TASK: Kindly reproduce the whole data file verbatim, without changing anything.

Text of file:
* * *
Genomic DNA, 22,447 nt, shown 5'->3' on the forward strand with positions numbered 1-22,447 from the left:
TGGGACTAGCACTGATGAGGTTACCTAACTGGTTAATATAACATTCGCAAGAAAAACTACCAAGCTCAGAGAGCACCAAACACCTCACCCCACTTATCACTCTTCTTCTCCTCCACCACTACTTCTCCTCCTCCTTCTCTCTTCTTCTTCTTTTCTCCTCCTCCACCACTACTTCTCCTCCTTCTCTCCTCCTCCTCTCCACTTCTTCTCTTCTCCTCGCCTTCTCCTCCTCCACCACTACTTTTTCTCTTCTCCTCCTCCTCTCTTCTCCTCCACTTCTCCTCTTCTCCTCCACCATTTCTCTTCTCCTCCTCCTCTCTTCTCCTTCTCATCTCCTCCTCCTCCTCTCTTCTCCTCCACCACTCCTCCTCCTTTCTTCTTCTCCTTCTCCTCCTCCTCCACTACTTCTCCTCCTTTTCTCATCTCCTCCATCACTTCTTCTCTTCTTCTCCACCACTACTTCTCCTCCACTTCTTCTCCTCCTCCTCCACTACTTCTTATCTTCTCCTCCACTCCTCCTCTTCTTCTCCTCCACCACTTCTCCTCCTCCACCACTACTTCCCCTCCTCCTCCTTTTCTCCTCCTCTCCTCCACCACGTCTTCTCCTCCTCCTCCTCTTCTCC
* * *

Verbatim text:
Genomic DNA, 22,447 nt, shown 5'->3' on the forward strand with positions numbered 1-22,447 from the left:
TGGGACTAGCACTGATGAGGTTACCTAACTGGTTAATATAACATTCGCAAGAAAAACTACCAAGCTCAGAGAGCACCAAACACCTCACCCCACTTATCACTCTTCTTCTCCTCCACCACTACTTCTCCTCCTCCTTCTCTCTTCTTCTTCTTTTCTCCTCCTCCACCACTACTTCTCCTCCTTCTCTCCTCCTCCTCTCCACTTCTTCTCTTCTCCTCGCCTTCTCCTCCTCCACCACTACTTTTTCTCTTCTCCTCCTCCTCTCTTCTCCTCCACTTCTCCTCTTCTCCTCCACCATTTCTCTTCTCCTCCTCCTCTCTTCTCCTTCTCATCTCCTCCTCCTCCTCTCTTCTCCTCCACCACTCCTCCTCCTTTCTTCTTCTCCTTCTCCTCCTCCTCCACTACTTCTCCTCCTTTTCTCATCTCCTCCATCACTTCTTCTCTTCTTCTCCACCACTACTTCTCCTCCACTTCTTCTCCTCCTCCTCCACTACTTCTTATCTTCTCCTCCACTCCTCCTCTTCTTCTCCTCCACCACTTCTCCTCCTCCACCACTACTTCCCCTCCTCCTCCTTTTCTCCTCCTCTCCTCCACCACGTCTTCTCCTCCTCCTCCTCTTCTCC